Saw Colin Hanks' documentary ALL THINGS MUST PASS yesterday--it's the story of the Tower Records chain (starting as a Sacramento CA record store) as mostly told by founder Russ Solomon and his loyal employees. As a story of a business that grew too large and crashed due to institutional arrogance (and bloodless bankers who decided to liquidate rather than save), the documentary is likely to get massive airplay on CNBC in years to come (after a few bleeps to eliminate R-rated expletives).
After moving to Southern California in 1988, I became a frequent Tower Records shopper (Westwood, Pasadena, Northridge, Woodland Hills, Sherman Oaks, Glendale, Torrance and the flagship Sunset Boulevard store) for the conglomerate's remaining 18 years of life. It was an era where huge quantities of recorded music, videos-for-sale-and-rent and music/film books/magazines could be found all over the city (including competing chains Music Plus, Wherehouse and Sam Goody). Even if a customer wanted somethig esoteric, it could be found by either going to various stores or having a special order placed.
ALL THINGS MUST PASS, perhaps to please Russ Solomon, makes no mention of competing chains.
The film does enlighten with an explanation of Tower Records' enthusiastic embrace of the compact disc format--and willingness to collude with the Music Industry to overcharge CDs for Massive Profits.
There's also an interesting statistic that pops up about the quantity of sales (in the hundreds of millions) of audiocassettes (cheaper than CDs) in the 90s.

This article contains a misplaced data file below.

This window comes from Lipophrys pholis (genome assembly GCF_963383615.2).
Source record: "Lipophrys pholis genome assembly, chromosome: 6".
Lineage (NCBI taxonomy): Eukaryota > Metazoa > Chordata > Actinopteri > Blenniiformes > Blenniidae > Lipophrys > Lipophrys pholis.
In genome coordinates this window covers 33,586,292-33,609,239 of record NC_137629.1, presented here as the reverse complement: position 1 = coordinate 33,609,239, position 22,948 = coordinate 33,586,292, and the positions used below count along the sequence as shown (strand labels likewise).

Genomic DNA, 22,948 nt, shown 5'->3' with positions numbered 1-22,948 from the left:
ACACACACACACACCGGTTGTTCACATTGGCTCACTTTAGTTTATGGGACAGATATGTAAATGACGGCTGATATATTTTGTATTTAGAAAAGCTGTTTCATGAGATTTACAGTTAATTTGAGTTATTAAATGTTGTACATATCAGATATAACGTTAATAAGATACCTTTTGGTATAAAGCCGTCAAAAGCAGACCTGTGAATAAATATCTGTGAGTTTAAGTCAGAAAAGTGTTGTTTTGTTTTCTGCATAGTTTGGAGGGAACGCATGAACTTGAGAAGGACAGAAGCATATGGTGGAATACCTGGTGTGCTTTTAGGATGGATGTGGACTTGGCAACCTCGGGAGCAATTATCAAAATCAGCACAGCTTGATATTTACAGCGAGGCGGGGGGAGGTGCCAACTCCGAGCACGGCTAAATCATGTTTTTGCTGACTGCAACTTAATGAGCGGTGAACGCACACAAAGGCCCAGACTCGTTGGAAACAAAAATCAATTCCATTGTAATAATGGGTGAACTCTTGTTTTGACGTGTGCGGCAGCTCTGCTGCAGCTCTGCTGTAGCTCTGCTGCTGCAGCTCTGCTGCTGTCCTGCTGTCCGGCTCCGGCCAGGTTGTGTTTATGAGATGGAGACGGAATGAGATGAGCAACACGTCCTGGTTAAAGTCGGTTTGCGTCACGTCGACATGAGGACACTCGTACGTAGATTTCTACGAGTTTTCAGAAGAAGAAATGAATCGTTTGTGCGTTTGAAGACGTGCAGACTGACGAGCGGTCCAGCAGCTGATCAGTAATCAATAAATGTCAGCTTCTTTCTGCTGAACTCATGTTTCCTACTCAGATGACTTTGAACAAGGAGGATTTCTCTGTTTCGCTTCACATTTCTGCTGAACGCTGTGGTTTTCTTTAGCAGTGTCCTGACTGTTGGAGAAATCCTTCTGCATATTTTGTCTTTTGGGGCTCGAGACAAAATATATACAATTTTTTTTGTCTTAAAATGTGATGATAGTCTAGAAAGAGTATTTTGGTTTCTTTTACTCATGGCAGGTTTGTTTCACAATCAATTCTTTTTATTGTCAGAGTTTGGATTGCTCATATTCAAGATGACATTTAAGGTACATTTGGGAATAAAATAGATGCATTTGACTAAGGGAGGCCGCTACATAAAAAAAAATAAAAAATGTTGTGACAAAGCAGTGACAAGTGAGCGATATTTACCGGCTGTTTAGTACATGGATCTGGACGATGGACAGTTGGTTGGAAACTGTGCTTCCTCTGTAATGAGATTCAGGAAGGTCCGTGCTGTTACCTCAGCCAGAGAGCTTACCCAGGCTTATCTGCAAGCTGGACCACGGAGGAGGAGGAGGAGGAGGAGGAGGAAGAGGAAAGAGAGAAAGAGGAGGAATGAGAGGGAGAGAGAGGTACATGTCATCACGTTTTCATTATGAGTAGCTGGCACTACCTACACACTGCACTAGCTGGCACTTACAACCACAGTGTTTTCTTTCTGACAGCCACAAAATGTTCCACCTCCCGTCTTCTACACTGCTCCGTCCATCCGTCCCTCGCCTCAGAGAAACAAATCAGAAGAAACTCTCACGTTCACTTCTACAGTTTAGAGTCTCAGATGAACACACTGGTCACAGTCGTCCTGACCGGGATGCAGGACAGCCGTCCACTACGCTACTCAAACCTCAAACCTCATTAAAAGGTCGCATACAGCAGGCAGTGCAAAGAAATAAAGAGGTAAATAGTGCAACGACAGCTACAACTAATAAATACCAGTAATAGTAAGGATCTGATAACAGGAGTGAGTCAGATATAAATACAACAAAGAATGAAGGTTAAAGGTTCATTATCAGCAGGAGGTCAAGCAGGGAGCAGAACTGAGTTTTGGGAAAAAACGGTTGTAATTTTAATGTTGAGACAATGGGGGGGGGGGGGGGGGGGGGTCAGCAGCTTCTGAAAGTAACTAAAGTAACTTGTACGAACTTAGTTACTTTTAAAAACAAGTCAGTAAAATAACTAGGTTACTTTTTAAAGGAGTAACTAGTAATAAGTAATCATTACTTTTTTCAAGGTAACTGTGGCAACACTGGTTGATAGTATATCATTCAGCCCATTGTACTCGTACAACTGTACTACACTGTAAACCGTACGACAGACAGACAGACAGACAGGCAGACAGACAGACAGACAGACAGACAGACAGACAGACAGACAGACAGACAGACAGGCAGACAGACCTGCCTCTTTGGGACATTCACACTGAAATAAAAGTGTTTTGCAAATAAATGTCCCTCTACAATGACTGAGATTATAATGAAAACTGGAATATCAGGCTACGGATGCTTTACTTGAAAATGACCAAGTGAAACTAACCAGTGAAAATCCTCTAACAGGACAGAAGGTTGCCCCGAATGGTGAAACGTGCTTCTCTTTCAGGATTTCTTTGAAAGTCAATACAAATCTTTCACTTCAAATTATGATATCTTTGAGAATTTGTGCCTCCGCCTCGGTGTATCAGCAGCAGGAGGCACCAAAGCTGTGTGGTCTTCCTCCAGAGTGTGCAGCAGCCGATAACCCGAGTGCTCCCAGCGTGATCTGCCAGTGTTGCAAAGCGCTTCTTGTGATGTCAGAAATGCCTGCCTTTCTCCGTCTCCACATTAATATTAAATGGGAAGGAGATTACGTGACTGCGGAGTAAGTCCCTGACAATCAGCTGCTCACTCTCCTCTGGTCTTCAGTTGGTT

To keep Massive Profits alive, the cassette format was killed in 2002; the vinyl album was faded out a few years earlier.
David Geffen and another exec whose name I don't remember are the film's representatives of the Music Industry. Geffen comes off as the Voice of Reason--while the other exec spouts the bromides (Napster is Stealing; it was a Good Idea to finish off the recorded single to make the kids buy albums) that fueled the rise of iTunes and led to today's Music Industry trying to kill the CD format (and, once again, going back to higher prices per disc), while vinyl records are again being embraced by chain stores like Barnes & Noble and Urban Outfitters (though more as a limited-run Hipster Accessory).
And, as the film ends, Tower Records remains alive as an active chain only in Japan (plus the Tower brand exists online selling music/books)--where Russ Solomon is greeted as Conquering Hero and viewers can walk out of the multiplex secure in the knowledge that It Was Not All In Vain.